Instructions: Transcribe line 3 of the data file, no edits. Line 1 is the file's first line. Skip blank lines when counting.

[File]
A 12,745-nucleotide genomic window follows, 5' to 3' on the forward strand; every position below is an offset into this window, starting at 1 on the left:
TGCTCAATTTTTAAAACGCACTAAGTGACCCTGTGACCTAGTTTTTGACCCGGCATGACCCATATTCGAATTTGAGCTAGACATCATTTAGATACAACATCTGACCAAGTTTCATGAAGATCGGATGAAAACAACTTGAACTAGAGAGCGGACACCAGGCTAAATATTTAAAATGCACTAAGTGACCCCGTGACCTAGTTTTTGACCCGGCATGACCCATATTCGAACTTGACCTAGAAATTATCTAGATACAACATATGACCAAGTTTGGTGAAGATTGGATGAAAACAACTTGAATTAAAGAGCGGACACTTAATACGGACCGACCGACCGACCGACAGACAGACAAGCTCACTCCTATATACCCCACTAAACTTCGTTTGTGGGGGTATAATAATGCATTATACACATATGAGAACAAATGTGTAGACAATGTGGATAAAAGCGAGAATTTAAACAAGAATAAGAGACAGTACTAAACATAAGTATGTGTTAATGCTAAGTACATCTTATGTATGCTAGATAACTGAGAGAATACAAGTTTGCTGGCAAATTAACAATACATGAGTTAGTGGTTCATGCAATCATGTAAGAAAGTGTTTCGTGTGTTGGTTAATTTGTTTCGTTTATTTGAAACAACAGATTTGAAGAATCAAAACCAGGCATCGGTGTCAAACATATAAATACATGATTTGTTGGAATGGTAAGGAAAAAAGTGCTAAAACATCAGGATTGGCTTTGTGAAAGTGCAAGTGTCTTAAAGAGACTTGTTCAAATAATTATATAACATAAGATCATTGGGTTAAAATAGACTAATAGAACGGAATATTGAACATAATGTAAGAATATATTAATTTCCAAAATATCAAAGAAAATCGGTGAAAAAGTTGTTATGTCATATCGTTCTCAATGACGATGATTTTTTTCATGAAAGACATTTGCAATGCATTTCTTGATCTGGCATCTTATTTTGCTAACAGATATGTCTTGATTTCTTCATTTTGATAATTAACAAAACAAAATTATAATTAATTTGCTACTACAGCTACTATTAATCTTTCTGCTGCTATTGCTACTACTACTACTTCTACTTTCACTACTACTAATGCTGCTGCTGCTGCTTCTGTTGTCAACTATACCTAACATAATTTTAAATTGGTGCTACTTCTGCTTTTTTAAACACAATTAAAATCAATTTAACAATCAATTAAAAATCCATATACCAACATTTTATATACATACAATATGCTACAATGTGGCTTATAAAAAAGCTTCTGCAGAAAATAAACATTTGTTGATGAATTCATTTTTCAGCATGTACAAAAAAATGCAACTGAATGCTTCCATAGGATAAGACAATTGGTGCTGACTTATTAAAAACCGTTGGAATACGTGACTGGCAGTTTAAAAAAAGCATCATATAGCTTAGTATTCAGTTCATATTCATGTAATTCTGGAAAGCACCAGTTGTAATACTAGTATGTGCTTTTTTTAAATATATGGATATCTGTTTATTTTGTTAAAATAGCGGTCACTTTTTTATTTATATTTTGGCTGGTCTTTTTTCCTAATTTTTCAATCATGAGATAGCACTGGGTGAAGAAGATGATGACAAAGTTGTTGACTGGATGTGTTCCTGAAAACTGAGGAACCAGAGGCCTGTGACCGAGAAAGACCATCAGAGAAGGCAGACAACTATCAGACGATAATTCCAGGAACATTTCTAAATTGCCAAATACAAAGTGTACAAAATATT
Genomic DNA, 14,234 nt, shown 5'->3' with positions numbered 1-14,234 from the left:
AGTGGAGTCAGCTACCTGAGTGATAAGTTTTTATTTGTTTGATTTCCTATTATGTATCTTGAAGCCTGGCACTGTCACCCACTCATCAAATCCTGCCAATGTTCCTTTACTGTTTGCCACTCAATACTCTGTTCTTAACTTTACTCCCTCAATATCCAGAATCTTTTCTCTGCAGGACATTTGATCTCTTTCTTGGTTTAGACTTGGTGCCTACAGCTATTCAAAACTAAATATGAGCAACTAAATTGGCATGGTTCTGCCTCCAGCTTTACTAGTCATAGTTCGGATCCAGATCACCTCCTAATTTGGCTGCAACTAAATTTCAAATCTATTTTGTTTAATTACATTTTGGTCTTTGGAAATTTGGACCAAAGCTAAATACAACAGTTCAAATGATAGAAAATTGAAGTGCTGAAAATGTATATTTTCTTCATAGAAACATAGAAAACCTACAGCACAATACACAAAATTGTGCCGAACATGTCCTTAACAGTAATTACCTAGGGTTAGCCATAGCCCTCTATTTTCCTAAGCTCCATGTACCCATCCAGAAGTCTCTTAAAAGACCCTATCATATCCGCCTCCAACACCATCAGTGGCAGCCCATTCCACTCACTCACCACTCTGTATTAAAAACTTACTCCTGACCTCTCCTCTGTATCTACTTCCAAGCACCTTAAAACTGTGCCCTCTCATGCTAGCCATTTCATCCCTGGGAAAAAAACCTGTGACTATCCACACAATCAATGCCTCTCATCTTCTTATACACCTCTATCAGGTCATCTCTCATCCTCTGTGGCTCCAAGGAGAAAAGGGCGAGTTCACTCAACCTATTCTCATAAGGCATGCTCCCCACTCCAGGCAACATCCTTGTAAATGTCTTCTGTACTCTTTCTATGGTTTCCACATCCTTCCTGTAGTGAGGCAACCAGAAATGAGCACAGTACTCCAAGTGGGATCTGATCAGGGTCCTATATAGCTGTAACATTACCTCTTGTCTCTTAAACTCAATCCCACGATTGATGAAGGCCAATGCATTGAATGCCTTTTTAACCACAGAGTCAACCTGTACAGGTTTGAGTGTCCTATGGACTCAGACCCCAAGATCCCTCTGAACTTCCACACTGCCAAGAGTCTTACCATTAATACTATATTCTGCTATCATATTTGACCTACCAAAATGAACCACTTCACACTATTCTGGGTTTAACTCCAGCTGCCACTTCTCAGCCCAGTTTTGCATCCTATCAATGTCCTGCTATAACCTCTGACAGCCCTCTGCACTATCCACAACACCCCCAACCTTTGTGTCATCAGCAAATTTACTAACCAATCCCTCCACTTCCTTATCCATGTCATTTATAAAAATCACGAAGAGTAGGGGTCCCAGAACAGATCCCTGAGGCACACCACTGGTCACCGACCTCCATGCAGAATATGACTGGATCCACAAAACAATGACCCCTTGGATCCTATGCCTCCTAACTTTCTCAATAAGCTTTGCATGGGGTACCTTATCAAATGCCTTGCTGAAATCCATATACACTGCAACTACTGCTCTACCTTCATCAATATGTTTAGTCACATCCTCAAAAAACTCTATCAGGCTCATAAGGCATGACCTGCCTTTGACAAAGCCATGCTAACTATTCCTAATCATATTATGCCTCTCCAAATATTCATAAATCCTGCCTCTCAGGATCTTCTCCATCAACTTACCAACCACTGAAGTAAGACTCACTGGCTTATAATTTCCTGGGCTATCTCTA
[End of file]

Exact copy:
Genomic DNA, 14,234 nt, shown 5'->3' with positions numbered 1-14,234 from the left: